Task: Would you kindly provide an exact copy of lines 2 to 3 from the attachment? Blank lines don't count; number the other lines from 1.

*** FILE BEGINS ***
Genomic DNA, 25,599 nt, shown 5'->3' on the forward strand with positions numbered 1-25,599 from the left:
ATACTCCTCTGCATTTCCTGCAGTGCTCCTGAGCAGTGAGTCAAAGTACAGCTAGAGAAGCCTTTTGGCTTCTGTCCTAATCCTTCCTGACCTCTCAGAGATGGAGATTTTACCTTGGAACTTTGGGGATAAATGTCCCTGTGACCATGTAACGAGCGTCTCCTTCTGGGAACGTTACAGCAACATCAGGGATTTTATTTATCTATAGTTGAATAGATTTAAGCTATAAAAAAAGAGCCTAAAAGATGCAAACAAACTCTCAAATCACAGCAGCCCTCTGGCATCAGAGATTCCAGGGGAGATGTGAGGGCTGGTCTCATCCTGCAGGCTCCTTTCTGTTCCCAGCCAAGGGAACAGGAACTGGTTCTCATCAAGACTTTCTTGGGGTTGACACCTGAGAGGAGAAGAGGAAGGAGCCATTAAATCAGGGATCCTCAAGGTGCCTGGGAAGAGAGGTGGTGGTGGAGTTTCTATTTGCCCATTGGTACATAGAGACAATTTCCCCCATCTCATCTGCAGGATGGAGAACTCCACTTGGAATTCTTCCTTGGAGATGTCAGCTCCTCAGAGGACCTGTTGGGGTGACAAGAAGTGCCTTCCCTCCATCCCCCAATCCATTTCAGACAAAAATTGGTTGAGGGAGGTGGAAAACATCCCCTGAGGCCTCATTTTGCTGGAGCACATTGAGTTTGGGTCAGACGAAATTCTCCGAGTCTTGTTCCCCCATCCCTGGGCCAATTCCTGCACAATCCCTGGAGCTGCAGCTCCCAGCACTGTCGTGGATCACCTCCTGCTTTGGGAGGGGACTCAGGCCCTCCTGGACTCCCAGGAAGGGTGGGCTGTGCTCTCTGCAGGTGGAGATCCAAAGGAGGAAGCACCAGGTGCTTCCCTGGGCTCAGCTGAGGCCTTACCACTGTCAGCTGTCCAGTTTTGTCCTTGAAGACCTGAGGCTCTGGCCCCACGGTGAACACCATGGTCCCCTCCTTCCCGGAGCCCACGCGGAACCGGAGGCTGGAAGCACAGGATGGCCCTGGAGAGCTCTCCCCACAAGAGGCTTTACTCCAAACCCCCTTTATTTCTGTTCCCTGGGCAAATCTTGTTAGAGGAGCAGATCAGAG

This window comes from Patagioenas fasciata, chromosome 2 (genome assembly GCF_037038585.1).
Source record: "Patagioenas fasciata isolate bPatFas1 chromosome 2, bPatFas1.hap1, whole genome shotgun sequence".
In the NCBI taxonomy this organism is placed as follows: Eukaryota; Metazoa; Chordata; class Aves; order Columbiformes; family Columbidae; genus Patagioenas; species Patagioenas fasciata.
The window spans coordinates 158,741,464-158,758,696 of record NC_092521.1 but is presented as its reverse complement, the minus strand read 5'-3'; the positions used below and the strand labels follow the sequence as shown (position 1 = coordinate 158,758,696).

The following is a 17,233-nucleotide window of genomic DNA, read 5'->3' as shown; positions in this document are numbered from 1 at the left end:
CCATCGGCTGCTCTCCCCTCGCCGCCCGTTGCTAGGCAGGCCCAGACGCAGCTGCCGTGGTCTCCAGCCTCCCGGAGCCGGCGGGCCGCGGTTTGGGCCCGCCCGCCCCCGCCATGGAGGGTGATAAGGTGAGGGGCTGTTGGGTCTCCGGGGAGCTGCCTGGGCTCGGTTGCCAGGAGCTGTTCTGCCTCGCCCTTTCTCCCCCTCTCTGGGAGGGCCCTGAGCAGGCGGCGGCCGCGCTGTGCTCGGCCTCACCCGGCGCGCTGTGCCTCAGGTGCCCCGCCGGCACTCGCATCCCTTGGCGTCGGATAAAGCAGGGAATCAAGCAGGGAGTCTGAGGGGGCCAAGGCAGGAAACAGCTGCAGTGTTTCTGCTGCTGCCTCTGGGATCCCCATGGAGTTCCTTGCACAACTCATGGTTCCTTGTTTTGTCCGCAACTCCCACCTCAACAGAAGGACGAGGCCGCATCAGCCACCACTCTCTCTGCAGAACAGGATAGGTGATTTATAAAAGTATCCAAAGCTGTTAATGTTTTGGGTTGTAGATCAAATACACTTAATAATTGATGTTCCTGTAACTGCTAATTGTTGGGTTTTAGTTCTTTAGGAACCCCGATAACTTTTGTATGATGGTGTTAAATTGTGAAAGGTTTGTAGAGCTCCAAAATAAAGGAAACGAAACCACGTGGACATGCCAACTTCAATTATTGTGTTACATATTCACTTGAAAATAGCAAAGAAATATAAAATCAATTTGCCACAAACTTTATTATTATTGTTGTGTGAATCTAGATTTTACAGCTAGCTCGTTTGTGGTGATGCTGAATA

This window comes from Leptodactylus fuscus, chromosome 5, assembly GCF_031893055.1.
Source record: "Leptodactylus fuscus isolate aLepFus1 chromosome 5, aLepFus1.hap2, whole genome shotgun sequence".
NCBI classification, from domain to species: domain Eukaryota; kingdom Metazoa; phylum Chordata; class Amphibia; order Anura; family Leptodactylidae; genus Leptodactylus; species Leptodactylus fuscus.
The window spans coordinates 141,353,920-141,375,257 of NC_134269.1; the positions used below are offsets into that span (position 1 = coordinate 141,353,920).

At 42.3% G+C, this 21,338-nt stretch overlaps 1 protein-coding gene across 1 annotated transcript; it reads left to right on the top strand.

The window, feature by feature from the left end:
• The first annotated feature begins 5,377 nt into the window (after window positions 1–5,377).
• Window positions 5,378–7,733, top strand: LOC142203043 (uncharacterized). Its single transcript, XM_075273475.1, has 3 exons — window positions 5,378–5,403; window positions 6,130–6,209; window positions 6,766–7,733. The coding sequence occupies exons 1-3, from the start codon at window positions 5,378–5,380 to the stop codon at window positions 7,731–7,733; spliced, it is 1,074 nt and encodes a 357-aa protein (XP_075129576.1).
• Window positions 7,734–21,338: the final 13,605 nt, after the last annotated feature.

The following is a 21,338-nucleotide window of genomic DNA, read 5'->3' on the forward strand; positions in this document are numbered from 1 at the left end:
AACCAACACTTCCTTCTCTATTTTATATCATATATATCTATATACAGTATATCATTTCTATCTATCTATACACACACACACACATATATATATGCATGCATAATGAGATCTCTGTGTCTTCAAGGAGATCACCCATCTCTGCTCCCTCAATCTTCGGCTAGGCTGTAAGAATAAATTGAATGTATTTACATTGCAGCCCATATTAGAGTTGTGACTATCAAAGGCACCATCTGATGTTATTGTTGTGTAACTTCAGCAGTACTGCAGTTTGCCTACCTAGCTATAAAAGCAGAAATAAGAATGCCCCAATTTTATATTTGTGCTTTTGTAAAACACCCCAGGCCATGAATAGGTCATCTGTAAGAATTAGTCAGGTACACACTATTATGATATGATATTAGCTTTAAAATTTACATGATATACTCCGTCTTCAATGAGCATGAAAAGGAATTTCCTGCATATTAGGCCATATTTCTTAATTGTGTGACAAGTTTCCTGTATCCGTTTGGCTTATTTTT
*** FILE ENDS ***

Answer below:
ATACTCCTCTGCATTTCCTGCAGTGCTCCTGAGCAGTGAGTCAAAGTACAGCTAGAGAAGCCTTTTGGCTTCTGTCCTAATCCTTCCTGACCTCTCAGAGATGGAGATTTTACCTTGGAACTTTGGGGATAAATGTCCCTGTGACCATGTAACGAGCGTCTCCTTCTGGGAACGTTACAGCAACATCAGGGATTTTATTTATCTATAGTTGAATAGATTTAAGCTATAAAAAAAGAGCCTAAAAGATGCAAACAAACTCTCAAATCACAGCAGCCCTCTGGCATCAGAGATTCCAGGGGAGATGTGAGGGCTGGTCTCATCCTGCAGGCTCCTTTCTGTTCCCAGCCAAGGGAACAGGAACTGGTTCTCATCAAGACTTTCTTGGGGTTGACACCTGAGAGGAGAAGAGGAAGGAGCCATTAAATCAGGGATCCTCAAGGTGCCTGGGAAGAGAGGTGGTGGTGGAGTTTCTATTTGCCCATTGGTACATAGAGACAATTTCCCCCATCTCATCTGCAGGATGGAGAACTCCACTTGGAATTCTTCCTTGGAGATGTCAGCTCCTCAGAGGACCTGTTGGGGTGACAAGAAGTGCCTTCCCTCCATCCCCCAATCCATTTCAGACAAAAATTGGTTGAGGGAGGTGGAAAACATCCCCTGAGGCCTCATTTTGCTGGAGCACATTGAGTTTGGGTCAGACGAAATTCTCCGAGTCTTGTTCCCCCATCCCTGGGCCAATTCCTGCACAATCCCTGGAGCTGCAGCTCCCAGCACTGTCGTGGATCACCTCCTGCTTTGGGAGGGGACTCAGGCCCTCCTGGACTCCCAGGAAGGGTGGGCTGTGCTCTCTGCAGGTGGAGATCCAAAGGAGGAAGCACCAGGTGCTTCCCTGGGCTCAGCTGAGGCCTTACCACTGTCAGCTGTCCAGTTTTGTCCTTGAAGACCTGAGGCTCTGGCCCCACGGTGAACACCATGGTCCCCTCCTTCCCGGAGCCCACGCGGAACCGGAGGCTGGAAGCACAGGATGGCCCTGGAGAGCTCTCCCCACAAGAGGCTTTACTCCAAACCCCCTTTATTTCTGTTCCCTGGGCAAATCTTGTTAGAGGAGCAGATCAGAG

This window comes from Patagioenas fasciata, chromosome 2 (genome assembly GCF_037038585.1).